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Old 04-24-2016, 08:10 PM   #1
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Question - North winds on FL west coast

West coast of FL, anything with an N in the winds is going to be rougher and we tend to avoid as I've learned to respect. We don't have the Gulf Stream like the FL East coast does. It's soooo known not to cross to Bahamas with an N, but why is the west coast with an N rougher? I know there has to be some Guru's out there that know?
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Old 04-24-2016, 08:52 PM   #2
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Greetings,
Ms. R. Well, no Gulf Stream but you do have the loop current so when the north wind opposes the north current...Viola, waves.

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Old 04-24-2016, 10:00 PM   #3
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Currents

Totally get that stream flow, but that is way south. I'm up in Tarpon, almost to the start of the armpit. Was recently talking to a forum member who's experienced that north this way and it doesn't make a lot of sense. The stream is not involved.
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Old 04-24-2016, 10:14 PM   #4
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Greetings,
Ms. R. Look at the picture again. Prevailing current all along the west coast of FL is northerly. Nothing at all to do with the Gulf Stream. LOOP CURRENT within the Gulf.
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Old 04-24-2016, 10:14 PM   #5
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Rossigal,
Here's a great weather website that shows winds, waves, currents, and other very useful info, including the gulf stream. It's a bunch of clustered super-computers that combine all the info. Click on the word "Earth" to change configurations.

earth :: a global map of wind, weather, and ocean conditions
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Old 04-24-2016, 11:18 PM   #6
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There is an almost circular current in the GOM. It is counter clockwise or East to West along the northern GOM coast. Along your West coast of FL it can sometimes be from the North and sometimes fron the South. It really feeds toward the center of the Gulf. I can tell you from fishing far offshore. 150 to 160 mies off your coast it is a whole different world. Waves are larger. When winds counter your current in the relatively shallow parts of the FL West coast, the waves build short and steep. They can cause terrific pounding.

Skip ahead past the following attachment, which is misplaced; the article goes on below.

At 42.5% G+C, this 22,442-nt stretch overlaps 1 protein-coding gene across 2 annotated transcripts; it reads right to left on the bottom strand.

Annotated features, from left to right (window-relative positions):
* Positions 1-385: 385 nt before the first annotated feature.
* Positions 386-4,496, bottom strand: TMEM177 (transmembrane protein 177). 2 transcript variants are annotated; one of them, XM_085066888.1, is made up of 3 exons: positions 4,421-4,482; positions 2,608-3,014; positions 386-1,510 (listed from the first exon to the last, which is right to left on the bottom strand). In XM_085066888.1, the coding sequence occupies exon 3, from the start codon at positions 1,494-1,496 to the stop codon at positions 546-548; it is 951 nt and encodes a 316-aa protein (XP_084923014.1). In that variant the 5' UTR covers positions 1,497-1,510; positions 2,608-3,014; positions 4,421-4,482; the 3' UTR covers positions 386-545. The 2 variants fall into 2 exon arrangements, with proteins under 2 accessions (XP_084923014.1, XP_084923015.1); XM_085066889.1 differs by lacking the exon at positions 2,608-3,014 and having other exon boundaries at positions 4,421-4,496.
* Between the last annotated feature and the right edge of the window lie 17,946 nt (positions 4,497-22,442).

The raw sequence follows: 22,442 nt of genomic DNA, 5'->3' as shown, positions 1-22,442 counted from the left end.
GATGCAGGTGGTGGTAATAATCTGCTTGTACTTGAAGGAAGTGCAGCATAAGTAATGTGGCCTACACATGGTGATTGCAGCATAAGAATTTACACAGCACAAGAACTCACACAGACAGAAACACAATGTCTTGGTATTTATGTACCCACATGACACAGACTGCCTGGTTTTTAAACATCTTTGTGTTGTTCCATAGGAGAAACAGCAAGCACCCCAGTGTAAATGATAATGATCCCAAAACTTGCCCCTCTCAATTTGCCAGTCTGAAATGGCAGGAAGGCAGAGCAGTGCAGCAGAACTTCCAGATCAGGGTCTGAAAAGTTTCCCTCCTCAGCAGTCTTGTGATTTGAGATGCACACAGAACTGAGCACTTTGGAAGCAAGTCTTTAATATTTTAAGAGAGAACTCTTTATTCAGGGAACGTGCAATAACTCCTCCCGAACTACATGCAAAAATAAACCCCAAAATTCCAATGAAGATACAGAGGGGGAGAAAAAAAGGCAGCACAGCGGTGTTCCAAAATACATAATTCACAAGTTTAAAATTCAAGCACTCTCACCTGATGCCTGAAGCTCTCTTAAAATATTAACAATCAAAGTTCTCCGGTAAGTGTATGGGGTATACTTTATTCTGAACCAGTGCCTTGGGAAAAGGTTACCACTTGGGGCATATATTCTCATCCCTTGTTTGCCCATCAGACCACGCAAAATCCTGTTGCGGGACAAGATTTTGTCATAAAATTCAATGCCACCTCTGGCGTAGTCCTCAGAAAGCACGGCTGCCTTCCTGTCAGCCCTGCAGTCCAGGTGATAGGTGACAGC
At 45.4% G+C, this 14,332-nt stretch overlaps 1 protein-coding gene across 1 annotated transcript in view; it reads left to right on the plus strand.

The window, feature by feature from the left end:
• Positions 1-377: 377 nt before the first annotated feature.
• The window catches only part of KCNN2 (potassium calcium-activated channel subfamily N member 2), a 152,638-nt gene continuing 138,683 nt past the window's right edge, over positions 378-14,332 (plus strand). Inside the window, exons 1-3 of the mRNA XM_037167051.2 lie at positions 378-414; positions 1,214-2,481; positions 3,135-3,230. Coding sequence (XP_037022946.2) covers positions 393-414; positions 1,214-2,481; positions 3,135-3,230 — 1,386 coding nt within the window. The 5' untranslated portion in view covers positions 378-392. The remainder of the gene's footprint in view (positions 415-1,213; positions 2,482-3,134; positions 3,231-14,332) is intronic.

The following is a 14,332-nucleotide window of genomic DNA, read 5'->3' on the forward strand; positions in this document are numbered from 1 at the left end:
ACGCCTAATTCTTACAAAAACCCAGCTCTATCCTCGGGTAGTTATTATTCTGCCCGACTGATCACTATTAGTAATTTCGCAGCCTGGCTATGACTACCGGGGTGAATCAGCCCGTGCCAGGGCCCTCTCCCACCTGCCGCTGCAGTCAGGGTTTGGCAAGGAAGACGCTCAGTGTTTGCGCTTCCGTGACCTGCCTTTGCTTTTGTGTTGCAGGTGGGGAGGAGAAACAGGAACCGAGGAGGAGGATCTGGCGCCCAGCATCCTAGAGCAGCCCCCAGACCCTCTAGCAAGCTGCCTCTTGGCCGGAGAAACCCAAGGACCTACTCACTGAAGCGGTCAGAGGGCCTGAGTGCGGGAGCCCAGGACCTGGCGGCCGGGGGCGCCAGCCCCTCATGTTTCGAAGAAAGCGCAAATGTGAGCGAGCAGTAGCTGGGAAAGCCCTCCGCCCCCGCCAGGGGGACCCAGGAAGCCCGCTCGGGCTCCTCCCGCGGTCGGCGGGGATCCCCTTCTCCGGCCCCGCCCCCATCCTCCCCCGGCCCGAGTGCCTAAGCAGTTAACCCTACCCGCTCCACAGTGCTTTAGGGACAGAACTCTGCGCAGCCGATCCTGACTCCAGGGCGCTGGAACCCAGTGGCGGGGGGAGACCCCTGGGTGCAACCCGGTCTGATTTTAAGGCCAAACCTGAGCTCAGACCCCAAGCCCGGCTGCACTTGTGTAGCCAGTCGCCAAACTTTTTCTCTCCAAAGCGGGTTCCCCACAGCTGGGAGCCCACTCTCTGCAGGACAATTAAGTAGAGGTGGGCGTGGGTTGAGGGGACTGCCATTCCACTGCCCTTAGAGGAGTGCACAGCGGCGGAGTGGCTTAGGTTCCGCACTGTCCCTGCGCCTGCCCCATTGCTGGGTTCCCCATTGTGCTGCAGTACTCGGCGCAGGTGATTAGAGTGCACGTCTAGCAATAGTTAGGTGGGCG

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Old 04-25-2016, 12:25 AM   #7
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So, what I am getting is, waves are caused by wind (as in friction of water driven by wind at surface as opposed to slower, unaffected deeper water). Steep waves are caused by opposing wind and current. The looping current found on the west coast should therefore diminish in a north wind as they are in the same direction.

RTF's and TC's referenced sources both confirm a basically northern current flow along the west of Florida and a southern flow on the east. I too am then confused by how a 'N' wind on either coast is bad.

My knowledge of how this all works is obviously zero, so be nice!
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Old 04-25-2016, 12:25 PM   #8
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Look at the link I posted above. Go back to 4/23/2016 (last Saturday). Set the settings on Mode: Ocean, Animate: Currents. If you take a look at what is happening off of Fort Myers (26.48 N, 81.95 W) you'll see that there is an eddy in the gulf stream just to the south that is rotating counter-clockwise. This eddy is feeding a current that is rotating clockwise, up into Fort Myers.

Now switch to Mode: Air, Height: Surface, and you'll see a mild winds blowing from the NW. These get stronger until you get to about 700 hPA. So we had winds from the NW beating against a current flowing clockwise from SW to NE. I was out on the water this day, and while it wasn't too bad, we definitely chose to anchor off of the south coast of Sanibel. I was in the water cleaning the underside of the boat, and would not have been able to do it without hiding behind Sanibel.

It looks like today is a good day for boating off the coast of Ft. Myers: current flowing from SE to NW, winds blowing to the NW as well.
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Old 04-25-2016, 07:16 PM   #9
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Quote:
Originally Posted by dimer2 View Post
So, what I am getting is, waves are caused by wind (as in friction of water driven by wind at surface as opposed to slower, unaffected deeper water). Steep waves are caused by opposing wind and current. The looping current found on the west coast should therefore diminish in a north wind as they are in the same direction.